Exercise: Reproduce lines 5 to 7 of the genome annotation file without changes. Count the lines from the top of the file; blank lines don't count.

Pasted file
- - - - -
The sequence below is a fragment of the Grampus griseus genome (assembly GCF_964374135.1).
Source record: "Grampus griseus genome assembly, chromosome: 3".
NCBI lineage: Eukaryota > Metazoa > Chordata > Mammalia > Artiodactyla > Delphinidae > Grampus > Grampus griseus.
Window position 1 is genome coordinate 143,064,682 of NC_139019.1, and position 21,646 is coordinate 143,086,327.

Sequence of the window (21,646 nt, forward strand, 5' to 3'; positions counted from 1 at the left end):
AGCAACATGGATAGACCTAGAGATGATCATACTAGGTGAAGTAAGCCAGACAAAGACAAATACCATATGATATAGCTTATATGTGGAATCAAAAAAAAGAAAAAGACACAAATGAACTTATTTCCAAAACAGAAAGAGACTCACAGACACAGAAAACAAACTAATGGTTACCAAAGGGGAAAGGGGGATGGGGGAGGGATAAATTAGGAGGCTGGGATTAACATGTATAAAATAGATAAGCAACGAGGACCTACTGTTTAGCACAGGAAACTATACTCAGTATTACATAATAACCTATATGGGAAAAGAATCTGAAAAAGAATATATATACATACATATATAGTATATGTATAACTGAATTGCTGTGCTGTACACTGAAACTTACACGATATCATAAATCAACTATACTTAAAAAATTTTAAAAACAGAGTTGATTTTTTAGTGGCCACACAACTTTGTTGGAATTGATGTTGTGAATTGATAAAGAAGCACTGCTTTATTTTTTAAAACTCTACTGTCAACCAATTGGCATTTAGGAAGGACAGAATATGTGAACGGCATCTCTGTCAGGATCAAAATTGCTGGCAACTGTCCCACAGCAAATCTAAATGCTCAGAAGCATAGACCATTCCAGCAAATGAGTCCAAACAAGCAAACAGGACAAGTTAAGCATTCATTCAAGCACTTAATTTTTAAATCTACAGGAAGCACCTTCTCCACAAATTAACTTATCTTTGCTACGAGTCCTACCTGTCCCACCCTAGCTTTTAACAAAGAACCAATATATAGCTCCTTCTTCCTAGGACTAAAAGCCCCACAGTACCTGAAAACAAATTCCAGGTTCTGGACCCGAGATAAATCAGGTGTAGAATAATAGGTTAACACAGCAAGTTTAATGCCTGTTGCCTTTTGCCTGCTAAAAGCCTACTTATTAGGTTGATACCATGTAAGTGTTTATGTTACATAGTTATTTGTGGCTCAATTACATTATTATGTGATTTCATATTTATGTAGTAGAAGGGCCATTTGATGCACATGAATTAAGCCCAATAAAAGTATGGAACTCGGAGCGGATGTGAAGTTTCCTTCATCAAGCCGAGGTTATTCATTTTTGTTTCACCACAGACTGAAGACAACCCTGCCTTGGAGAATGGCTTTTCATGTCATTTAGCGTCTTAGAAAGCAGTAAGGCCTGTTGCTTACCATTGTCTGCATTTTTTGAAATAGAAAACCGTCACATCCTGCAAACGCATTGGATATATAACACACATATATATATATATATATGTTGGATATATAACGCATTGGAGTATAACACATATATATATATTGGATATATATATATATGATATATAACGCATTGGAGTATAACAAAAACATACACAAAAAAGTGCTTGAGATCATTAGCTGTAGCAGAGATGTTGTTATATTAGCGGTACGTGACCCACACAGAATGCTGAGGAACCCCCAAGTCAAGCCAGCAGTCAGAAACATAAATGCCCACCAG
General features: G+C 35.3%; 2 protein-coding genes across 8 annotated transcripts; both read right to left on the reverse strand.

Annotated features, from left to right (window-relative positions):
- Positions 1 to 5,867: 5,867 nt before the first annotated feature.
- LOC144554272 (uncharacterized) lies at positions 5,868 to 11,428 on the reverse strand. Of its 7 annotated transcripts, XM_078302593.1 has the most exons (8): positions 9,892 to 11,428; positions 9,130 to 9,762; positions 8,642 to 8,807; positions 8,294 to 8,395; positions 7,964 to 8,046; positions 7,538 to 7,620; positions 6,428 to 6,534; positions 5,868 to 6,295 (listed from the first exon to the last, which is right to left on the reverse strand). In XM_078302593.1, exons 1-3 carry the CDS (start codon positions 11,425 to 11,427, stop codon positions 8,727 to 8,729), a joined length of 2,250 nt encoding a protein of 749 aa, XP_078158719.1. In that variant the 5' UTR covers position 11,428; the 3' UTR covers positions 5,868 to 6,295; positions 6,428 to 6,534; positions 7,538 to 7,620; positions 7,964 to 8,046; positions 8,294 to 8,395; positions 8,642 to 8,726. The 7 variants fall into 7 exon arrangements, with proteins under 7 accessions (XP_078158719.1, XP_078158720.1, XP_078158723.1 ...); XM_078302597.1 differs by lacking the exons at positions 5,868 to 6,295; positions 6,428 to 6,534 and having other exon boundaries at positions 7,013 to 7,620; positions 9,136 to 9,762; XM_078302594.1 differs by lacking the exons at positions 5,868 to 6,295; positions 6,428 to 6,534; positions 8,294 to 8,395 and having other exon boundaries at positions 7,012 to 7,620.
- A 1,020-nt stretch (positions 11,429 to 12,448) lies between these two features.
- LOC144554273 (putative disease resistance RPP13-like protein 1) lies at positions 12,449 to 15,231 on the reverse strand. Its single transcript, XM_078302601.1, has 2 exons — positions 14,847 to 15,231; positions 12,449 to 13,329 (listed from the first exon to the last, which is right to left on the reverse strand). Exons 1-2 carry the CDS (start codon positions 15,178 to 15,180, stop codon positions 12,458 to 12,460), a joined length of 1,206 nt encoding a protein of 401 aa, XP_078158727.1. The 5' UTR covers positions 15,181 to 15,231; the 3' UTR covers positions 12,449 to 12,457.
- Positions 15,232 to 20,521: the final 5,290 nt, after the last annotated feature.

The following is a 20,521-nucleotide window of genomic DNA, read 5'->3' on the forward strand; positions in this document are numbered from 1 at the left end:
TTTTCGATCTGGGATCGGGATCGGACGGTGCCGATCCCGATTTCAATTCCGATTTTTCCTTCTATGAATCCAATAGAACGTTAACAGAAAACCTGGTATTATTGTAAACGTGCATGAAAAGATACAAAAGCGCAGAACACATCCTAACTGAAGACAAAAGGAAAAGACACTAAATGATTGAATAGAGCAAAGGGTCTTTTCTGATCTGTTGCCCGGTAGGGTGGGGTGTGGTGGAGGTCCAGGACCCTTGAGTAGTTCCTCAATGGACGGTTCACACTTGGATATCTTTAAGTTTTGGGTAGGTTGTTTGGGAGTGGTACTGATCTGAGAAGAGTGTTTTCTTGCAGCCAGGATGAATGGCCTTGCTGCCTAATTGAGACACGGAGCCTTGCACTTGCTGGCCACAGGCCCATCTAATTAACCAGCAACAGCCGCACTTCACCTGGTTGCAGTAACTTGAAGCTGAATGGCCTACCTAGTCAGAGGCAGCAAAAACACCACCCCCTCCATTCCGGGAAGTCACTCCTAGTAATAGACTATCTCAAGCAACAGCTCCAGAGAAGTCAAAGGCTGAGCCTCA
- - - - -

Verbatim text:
Sequence of the window (21,646 nt, forward strand, 5' to 3'; positions counted from 1 at the left end):
AGCAACATGGATAGACCTAGAGATGATCATACTAGGTGAAGTAAGCCAGACAAAGACAAATACCATATGATATAGCTTATATGTGGAATCAAAAAAAAGAAAAAGACACAAATGAACTTATTTCCAAAACAGAAAGAGACTCACAGACACAGAAAACAAACTAATGGTTACCAAAGGGGAAAGGGGGATGGGGGAGGGATAAATTAGGAGGCTGGGATTAACATGTATAAAATAGATAAGCAACGAGGACCTACTGTTTAGCACAGGAAACTATACTCAGTATTACATAATAACCTATATGGGAAAAGAATCTGAAAAAGAATATATATACATACATATATAGTATATGTATAACTGAATTGCTGTGCTGTACACTGAAACTTACACGATATCATAAATCAACTATACTTAAAAAATTTTAAAAACAGAGTTGATTTTTTAGTGGCCACACAACTTTGTTGGAATTGATGTTGTGAATTGATAAAGAAGCACTGCTTTATTTTTTAAAACTCTACTGTCAACCAATTGGCATTTAGGAAGGACAGAATATGTGAACGGCATCTCTGTCAGGATCAAAATTGCTGGCAACTGTCCCACAGCAAATCTAAATGCTCAGAAGCATAGACCATTCCAGCAAATGAGTCCAAACAAGCAAACAGGACAAGTTAAGCATTCATTCAAGCACTTAATTTTTAAATCTACAGGAAGCACCTTCTCCACAAATTAACTTATCTTTGCTACGAGTCCTACCTGTCCCACCCTAGCTTTTAACAAAGAACCAATATATAGCTCCTTCTTCCTAGGACTAAAAGCCCCACAGTACCTGAAAACAAATTCCAGGTTCTGGACCCGAGATAAATCAGGTGTAGAATAATAGGTTAACACAGCAAGTTTAATGCCTGTTGCCTTTTGCCTGCTAAAAGCCTACTTATTAGGTTGATACCATGTAAGTGTTTATGTTACATAGTTATTTGTGGCTCAATTACATTATTATGTGATTTCATATTTATGTAGTAGAAGGGCCATTTGATGCACATGAATTAAGCCCAATAAAAGTATGGAACTCGGAGCGGATGTGAAGTTTCCTTCATCAAGCCGAGGTTATTCATTTTTGTTTCACCACAGACTGAAGACAACCCTGCCTTGGAGAATGGCTTTTCATGTCATTTAGCGTCTTAGAAAGCAGTAAGGCCTGTTGCTTACCATTGTCTGCATTTTTTGAAATAGAAAACCGTCACATCCTGCAAACGCATTGGATATATAACACACATATATATATATATATATGTTGGATATATAACGCATTGGAGTATAACACATATATATATATTGGATATATATATATATGATATATAACGCATTGGAGTATAACAAAAACATACACAAAAAAGTGCTTGAGATCATTAGCTGTAGCAGAGATGTTGTTATATTAGCGGTACGTGACCCACACAGAATGCTGAGGAACCCCCAAGTCAAGCCAGCAGTCAGAAACATAAATGCCCACCAG
General features: G+C 35.3%; 2 protein-coding genes across 8 annotated transcripts; both read right to left on the reverse strand.